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I’d copy the whole thing for you, but that would really be bogus; as the copyright notice states,

“No way can any part of this book be used or reproduced in any manner whatsoever unless you get written permission, ’cause that would be fully dropping in, dude. Although you can use short quotations in, like, critical articles and reviews.”

And we don’t want to be bogus. So I’ll give you, like, just one page – the one I found the funniest:

dude

“Bud is harshing on Dude’s mellow” made me laugh harder than it should have. But the whole book is like this, with language and feel straight out of the 60s surfer scene. Tubular, dude!

There’s even a glossary of terminology in the back, for those non-cool dudes and dudettes who didn’t dig this scene as kids. Wait, that may be mixing a bit of 50s beatnik terminology in there, but it’s cool.

If you want to score a copy of this book for yourself, you can find it at Amazon.

The Old Wolf has, like, spoken, dude.

To Protect Yourself from Common Scams, Do This

FIRST:

Be Very Careful with Cashier’s Checks!

Secret Shopper Bogus Check

These are extremely easy to forge on pre-printed forms available anywhere like Staples, Office Max, etc. All the criminal needs is a laser printer.

NEVER send money to someone who has sent you a cashier’s check until you have verified with your bank that it has cleared. If the check is bogus, you can also be arrested for passing fraudulent documents. This is a rare occurrence, but it has happened and probably will happen again.

SECOND:

Do Not Use Money Transfer Services with Unknown Persons

Generic_MoneyPak_Front

We’re talking here about Western Union, MoneyGram, and Green Dot MoneyPak cards, or anything else like it.

If you send money to a criminal with Western Union or a similar service, it’s gone. You can’t get it back. If a criminal asks you to buy a Green Dot MoneyPak card and send him/her the PIN, do not do it. Your money will be gone, and you won’t get it back.

These services irresponsibly enable fraudsters all over the world to perpetrate their scams on vulnerable or unwitting people. They should be regulated in much the same was as pawn shops.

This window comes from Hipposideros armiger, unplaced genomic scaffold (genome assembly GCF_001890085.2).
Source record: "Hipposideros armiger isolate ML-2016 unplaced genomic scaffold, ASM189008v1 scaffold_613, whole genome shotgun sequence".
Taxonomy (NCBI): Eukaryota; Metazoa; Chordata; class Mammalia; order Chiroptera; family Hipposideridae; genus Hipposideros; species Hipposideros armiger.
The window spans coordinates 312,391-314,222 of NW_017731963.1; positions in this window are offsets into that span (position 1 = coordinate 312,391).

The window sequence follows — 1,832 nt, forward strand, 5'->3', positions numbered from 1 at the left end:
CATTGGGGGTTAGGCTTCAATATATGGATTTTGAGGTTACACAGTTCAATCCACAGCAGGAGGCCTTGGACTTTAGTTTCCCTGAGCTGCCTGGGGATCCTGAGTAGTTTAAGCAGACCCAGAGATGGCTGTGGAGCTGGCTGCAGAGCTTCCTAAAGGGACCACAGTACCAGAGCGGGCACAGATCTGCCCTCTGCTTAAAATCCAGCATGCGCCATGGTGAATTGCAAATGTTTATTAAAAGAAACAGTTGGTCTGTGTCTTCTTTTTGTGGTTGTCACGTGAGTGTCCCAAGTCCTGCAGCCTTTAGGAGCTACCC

THIRD:

Do not believe everything you read on the internet, or in your email box.

Scams are rampant. Criminals all around the world want your money, and they will stop at virtually nothing to get it. An example received just yesterday.

FOURTH:

Do not click on links in emails.

If you’re curious about a link in an email, type the address in your URL box directly, like this:

walmart1

If you click on a link directly in the email, you may be redirected to a bogus site:

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In this example, the link that looks like it will go to a legitimate Walmart site is actually taking you to a questionable internet marketing website that is being used by criminals.

FIFTH:

Do not click on attachments in emails unless you know who sent them.

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This email looks like it has attached a .PDF file. However, any attachment can be deceptive. TXT files, DOC or DOCX files, PDF files, XLS or XLSX files, and many others – all can actually be .EXE files in disguise.

If you do not know who is sending you an attachment, never click on it.

SIXTH:

Never pay money to collect a prize.

This just goes without saying. You can’t win a lottery or sweepstakes you didn’t enter. Legitimate lotteries or sweepstakes, and there are precious few of these, will never ask you for up-front money to collect a prize. Again, never send money to a stranger hoping to get a large payout. If you do, you are being robbed.